My Father is 91, he was in assisted living but had to be moved to Memory Care in March of this year because of night wandering. Since 5/23/18 he has fallen in the facility five times. He’s broken bones in his face, but he feels no pain. He has a walker and a wheelchair. They make him use them, but the second they or a family member turns our back he just gets up, or walks away from the devices. Also, they say he’s up all night walking the halls of the facility. We’re in Michigan and we are being told it’s illegal to restrain memory care and/or Alzheimer’s patients. No seatbelts for the wheelchair or night restraints. They have a motion detection pad on the floor next to his bed, but he avoids it.
Hope you can solve your dilemma!!
There comes a time when there is really nothing that can be done to make sure that our LO is doing what he/she is supposed to do. As far as I can figure out, they are either in denial or just not used to being dependent on an apparatus to get them around safely. It's just something that you will have to come to terms with. If not using the walker makes him fall....so be it. Maybe, after a number of falls, Dad will realize that he really needs the walker. I've told my Mom over and over again that she needs to use her walker. I've also told her that she's going to do what she wants, but that maybe the next fall will make her a vegetable in her bed and other people will have to bath and toilet her. One of her greatest fears. She now uses the walker 95% of the time. A lot different than it used to be. Mom will be 95 in a couple of months. And, I'm sure, like your Dad, no one is going to tell them what to do.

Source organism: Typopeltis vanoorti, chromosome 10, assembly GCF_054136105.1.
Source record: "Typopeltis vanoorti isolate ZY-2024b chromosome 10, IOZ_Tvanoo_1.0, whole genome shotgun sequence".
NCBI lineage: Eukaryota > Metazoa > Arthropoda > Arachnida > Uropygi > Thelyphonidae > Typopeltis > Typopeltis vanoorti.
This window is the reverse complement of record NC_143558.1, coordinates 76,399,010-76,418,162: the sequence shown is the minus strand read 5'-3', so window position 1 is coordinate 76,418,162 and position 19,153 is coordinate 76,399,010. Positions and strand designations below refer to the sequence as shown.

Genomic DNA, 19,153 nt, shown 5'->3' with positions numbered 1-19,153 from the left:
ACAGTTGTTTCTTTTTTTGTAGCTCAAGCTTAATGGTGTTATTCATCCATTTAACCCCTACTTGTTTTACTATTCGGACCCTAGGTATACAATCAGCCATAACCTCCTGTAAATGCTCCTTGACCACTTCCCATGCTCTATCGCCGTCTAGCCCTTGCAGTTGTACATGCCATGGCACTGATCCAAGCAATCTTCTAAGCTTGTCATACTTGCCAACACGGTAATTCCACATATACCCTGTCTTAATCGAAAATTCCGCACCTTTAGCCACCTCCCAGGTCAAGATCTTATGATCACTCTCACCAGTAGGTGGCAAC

Hang in there and pray/hope for the best.
The easiest solution is probably a change in medications so that he sleeps through the night and has at the end of day adult overnight pad placed at bedtime. For daytime, perhaps he’s wheelchaired over after his breakfast in dining room to pass the day with the group of residents that sit in front of & around the live theatre that is the nurses station. At least it gives more eyes watching him than alone in his room.
but whatever the case, invariably they are going to fall unless they are in 24/7 1:1 caregiving situation. And one of those falls is going to be life threatening.
My mom finally had hers and it was the time she was once again pulling her wheelchair from behind that she fell forward & shattered a hip at her NH. Before this she was a pretty spry nonagenarian with Lewy Body Dementia. Went onto hospice & bedfast. If you as DPOA and your siblings and your elder have not had a discussion as to end of life options & decisions, please try to do so now & before an incident happens. It can be brought up at your dad next Care Plan Meeting with an DNR or other orders updated into his chart.